Most members of federal advisory committees are appointed as special government employees (SGEs) and serve as federal employees for up to 130 days in any given year. SGEs, like all Executive Branch employees, are subject to the Standards of Ethical Conduct issued under the Ethics Reform Act of 1989. The U.S. Office of Government Ethics (OGE) requires that members must receive ethics training each year and must submit annual financial disclosure reports before they can meet to render advice or recommendations to the government. These requirements ensure that advice, guidance, and recommendations rendered by federal advisory committees are free of actual and apparent conflicts of interest. For more information, review the summary of ethics rules that apply to SGE advisory committee members.
CDC’s Committee Management Officer has day-to-day responsibility to oversee ethics-related activity for CDC’s advisory committee members, including the rigorous review and conflict of interest analysis process for advisory committee members’ financial disclosure reports. We are also responsible for providing initial and annual ethics training for SGE committee members. OGE has the authority and the responsibility to regulate ethics-related activity for the entire Executive Branch.
Members of peer review committees (also known as initial review groups (IRGs)) are not appointed as SGEs and therefore are not subject to the same disclosure requirements. However, under HHS and CDC rules members of IRGs are required to disclose conflicts of interest, and to provide assurance that they are free of conflicts of interest, before they may participate at each peer review meeting.
Some CDC employees who are fulltime federal employees are also required to provide annual confidential financial disclosure, to ensure their personal financial interests and outside activities do not conflict with their official duties. CDC’s Ethics Program Office has responsibility for this requirement.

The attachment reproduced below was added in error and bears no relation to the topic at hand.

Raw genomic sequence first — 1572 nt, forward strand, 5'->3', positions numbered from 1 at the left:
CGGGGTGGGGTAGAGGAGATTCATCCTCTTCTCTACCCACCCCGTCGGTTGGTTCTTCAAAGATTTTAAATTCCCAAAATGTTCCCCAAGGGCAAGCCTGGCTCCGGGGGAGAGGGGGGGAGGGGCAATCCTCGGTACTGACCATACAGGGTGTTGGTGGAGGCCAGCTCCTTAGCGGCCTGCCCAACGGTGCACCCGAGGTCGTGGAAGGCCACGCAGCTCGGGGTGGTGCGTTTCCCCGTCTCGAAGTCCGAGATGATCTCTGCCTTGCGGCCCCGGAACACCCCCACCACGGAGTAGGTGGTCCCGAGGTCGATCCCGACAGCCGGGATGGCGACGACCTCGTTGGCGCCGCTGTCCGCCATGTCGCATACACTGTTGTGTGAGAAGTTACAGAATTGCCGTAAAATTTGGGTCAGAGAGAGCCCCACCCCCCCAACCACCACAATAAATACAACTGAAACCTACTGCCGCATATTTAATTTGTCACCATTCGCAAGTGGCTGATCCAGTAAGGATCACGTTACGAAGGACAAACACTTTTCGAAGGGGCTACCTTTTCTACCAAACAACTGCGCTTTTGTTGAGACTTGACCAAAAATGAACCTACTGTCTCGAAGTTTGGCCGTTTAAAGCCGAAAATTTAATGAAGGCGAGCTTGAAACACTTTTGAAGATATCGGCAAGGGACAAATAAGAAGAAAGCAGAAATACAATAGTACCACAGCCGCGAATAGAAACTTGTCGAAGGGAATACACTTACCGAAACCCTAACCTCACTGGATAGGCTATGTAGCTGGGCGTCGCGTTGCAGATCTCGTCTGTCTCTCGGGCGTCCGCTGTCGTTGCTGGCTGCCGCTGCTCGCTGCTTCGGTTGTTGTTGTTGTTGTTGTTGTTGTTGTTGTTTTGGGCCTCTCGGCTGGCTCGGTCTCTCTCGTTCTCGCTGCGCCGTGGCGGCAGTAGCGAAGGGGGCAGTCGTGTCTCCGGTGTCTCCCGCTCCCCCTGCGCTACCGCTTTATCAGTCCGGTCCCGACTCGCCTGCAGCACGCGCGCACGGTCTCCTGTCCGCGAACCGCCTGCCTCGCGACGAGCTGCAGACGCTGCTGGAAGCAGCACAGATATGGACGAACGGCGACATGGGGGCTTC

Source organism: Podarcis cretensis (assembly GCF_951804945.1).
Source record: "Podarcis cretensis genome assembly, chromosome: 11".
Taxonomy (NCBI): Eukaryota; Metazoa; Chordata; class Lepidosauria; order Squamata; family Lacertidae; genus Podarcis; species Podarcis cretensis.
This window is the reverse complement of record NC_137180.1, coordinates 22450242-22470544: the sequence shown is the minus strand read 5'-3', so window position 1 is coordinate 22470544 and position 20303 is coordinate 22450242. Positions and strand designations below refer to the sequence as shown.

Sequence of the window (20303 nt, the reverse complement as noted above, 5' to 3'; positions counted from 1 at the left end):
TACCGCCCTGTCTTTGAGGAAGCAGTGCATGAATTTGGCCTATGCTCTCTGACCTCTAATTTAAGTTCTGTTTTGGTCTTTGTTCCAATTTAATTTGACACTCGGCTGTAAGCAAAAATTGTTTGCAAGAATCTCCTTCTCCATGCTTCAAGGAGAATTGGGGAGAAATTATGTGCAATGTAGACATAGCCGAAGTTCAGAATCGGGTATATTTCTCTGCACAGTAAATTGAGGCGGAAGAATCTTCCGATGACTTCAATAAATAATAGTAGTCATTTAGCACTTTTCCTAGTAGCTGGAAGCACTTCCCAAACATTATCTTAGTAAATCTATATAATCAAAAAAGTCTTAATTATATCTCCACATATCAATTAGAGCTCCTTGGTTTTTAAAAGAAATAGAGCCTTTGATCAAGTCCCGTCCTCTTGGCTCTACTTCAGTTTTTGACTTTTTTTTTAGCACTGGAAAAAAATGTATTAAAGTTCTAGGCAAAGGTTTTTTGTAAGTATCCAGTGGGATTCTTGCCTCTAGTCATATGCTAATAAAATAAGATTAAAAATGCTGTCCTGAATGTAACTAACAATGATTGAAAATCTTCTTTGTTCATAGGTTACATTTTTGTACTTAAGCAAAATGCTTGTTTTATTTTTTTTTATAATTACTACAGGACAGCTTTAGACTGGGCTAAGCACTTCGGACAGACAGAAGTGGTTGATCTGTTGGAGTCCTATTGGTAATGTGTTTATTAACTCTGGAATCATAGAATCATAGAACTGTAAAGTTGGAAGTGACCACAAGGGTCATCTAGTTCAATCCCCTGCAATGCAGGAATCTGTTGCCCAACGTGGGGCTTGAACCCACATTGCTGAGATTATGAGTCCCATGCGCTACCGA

Visit Laws and Regulations for a collection of the conflict of interest laws and regulations as well as links to access the forms required of SGEs.
The DHHS Office of the General Counsel is another useful source of information.
To ensure that every citizen has complete confidence in the integrity of the federal government and its advisory committees, each SGE shall respect and adhere to the principles of ethical conduct. Each SGE appointed to serve on a CDC federal advisory committee assumes a responsibility to the United States and its citizens to place loyalty to the Constitution, laws, and ethical principles above private gain. The training materials designated for this year’s annual training will provide you with clear standards and guidelines to assist you in meeting your responsibility as an SGE.
Please review the items listed below. Once you have reviewed this material, you will have completed your Annual Ethics Training, as required by the U.S. Office of Government Ethics.
- Ethics Training for Special Government Employees
- Ethics Rules for Advisory Committee Members and Other Individuals Appointed as Special Government Employees (SGEs), an 11-page summary prepared by the HHS OGC Ethics Division
- Standards of Ethical Conduct – Summary for Executive Branch Employees, a 32-page booklet prepared by OGE
- The Ethical Choice: Ethics for Special Government Employees, a 20 minute video created by OGE in 2008
- Criminal Conflict of Interest Laws: Summary for Executive Branch Employees, a 28- page booklet prepared by OGE
- Supplemental Standards of Ethical Conduct and Supplemental Financial Disclosure Requirements for Employees of the Department of Health and Human Services, Codified in 5 C.F.R. Parts 5501 and 5502
- Synopsis of HHS Supplemental Standards of Conduct, a 12-page summary prepared by the HHS OGC Ethics Division
- Overview of the Ethics Rules for Special Government Employees Serving on Advisory Committees, a brochure prepared by the HHS OGC Ethics Division
- Ethics Laws Applicable to Special Government Employees, a chart prepared by OGE in 2021
- Principles of Ethical Conduct for Government Officers and Employees, listed in Executive Order 12731 (October 17, 1990), and 5 C.F.R. § 2635.101
If you have ethics questions or concerns that relate to your specific situation or the committee on which you serve, please contact the designated federal officer for your committee or the Ethics and Financial Disclosure Team at SGEEthics@cdc.gov.
If you have a need to contact the ethics officials within HHS, see the HHS list of Agency Deputy Ethics Counselors and Ethics Coordinators.